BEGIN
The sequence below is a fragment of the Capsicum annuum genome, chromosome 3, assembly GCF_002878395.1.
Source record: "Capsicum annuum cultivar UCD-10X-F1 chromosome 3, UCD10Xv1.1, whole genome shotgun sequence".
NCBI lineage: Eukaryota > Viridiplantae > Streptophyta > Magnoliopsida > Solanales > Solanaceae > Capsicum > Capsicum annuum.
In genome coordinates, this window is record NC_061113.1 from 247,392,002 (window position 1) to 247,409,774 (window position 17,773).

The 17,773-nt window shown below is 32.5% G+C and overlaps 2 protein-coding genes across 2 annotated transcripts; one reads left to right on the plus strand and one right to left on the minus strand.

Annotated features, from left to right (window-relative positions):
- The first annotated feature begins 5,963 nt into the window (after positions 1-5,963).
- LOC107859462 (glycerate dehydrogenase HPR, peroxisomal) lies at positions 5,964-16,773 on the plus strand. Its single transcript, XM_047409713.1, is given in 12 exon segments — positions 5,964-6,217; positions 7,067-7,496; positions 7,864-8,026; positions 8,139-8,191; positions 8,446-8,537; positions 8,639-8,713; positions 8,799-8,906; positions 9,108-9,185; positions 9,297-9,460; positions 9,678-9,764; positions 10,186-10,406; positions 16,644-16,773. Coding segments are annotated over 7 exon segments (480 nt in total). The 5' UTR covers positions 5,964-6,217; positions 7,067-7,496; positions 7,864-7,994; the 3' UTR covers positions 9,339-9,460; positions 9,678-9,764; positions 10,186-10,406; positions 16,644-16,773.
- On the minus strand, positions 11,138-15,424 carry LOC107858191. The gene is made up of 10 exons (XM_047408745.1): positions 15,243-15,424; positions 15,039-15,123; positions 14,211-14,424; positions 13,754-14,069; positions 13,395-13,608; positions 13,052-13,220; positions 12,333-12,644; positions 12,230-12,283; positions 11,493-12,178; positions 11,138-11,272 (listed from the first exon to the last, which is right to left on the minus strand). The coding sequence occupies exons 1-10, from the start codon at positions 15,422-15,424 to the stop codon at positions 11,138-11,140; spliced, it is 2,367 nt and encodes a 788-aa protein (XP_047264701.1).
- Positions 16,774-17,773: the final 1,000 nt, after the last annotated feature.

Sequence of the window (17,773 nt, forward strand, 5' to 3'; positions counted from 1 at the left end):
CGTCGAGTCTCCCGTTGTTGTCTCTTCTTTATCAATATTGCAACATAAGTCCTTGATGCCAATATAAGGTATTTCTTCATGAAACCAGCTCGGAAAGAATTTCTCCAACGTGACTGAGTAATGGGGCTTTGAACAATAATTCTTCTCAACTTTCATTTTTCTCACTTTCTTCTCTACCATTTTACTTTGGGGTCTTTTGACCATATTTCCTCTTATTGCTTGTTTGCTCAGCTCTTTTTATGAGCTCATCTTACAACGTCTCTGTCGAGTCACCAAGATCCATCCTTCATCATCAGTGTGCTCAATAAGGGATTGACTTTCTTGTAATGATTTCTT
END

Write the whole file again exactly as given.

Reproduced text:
The sequence below is a fragment of the Capsicum annuum genome, chromosome 3, assembly GCF_002878395.1.
Source record: "Capsicum annuum cultivar UCD-10X-F1 chromosome 3, UCD10Xv1.1, whole genome shotgun sequence".
NCBI lineage: Eukaryota > Viridiplantae > Streptophyta > Magnoliopsida > Solanales > Solanaceae > Capsicum > Capsicum annuum.
In genome coordinates, this window is record NC_061113.1 from 247,392,002 (window position 1) to 247,409,774 (window position 17,773).

The 17,773-nt window shown below is 32.5% G+C and overlaps 2 protein-coding genes across 2 annotated transcripts; one reads left to right on the plus strand and one right to left on the minus strand.

Annotated features, from left to right (window-relative positions):
- The first annotated feature begins 5,963 nt into the window (after positions 1-5,963).
- LOC107859462 (glycerate dehydrogenase HPR, peroxisomal) lies at positions 5,964-16,773 on the plus strand. Its single transcript, XM_047409713.1, is given in 12 exon segments — positions 5,964-6,217; positions 7,067-7,496; positions 7,864-8,026; positions 8,139-8,191; positions 8,446-8,537; positions 8,639-8,713; positions 8,799-8,906; positions 9,108-9,185; positions 9,297-9,460; positions 9,678-9,764; positions 10,186-10,406; positions 16,644-16,773. Coding segments are annotated over 7 exon segments (480 nt in total). The 5' UTR covers positions 5,964-6,217; positions 7,067-7,496; positions 7,864-7,994; the 3' UTR covers positions 9,339-9,460; positions 9,678-9,764; positions 10,186-10,406; positions 16,644-16,773.
- On the minus strand, positions 11,138-15,424 carry LOC107858191. The gene is made up of 10 exons (XM_047408745.1): positions 15,243-15,424; positions 15,039-15,123; positions 14,211-14,424; positions 13,754-14,069; positions 13,395-13,608; positions 13,052-13,220; positions 12,333-12,644; positions 12,230-12,283; positions 11,493-12,178; positions 11,138-11,272 (listed from the first exon to the last, which is right to left on the minus strand). The coding sequence occupies exons 1-10, from the start codon at positions 15,422-15,424 to the stop codon at positions 11,138-11,140; spliced, it is 2,367 nt and encodes a 788-aa protein (XP_047264701.1).
- Positions 16,774-17,773: the final 1,000 nt, after the last annotated feature.

Sequence of the window (17,773 nt, forward strand, 5' to 3'; positions counted from 1 at the left end):
CGTCGAGTCTCCCGTTGTTGTCTCTTCTTTATCAATATTGCAACATAAGTCCTTGATGCCAATATAAGGTATTTCTTCATGAAACCAGCTCGGAAAGAATTTCTCCAACGTGACTGAGTAATGGGGCTTTGAACAATAATTCTTCTCAACTTTCATTTTTCTCACTTTCTTCTCTACCATTTTACTTTGGGGTCTTTTGACCATATTTCCTCTTATTGCTTGTTTGCTCAGCTCTTTTTATGAGCTCATCTTACAACGTCTCTGTCGAGTCACCAAGATCCATCCTTCATCATCAGTGTGCTCAATAAGGGATTGACTTTCTTGTAATGATTTCTT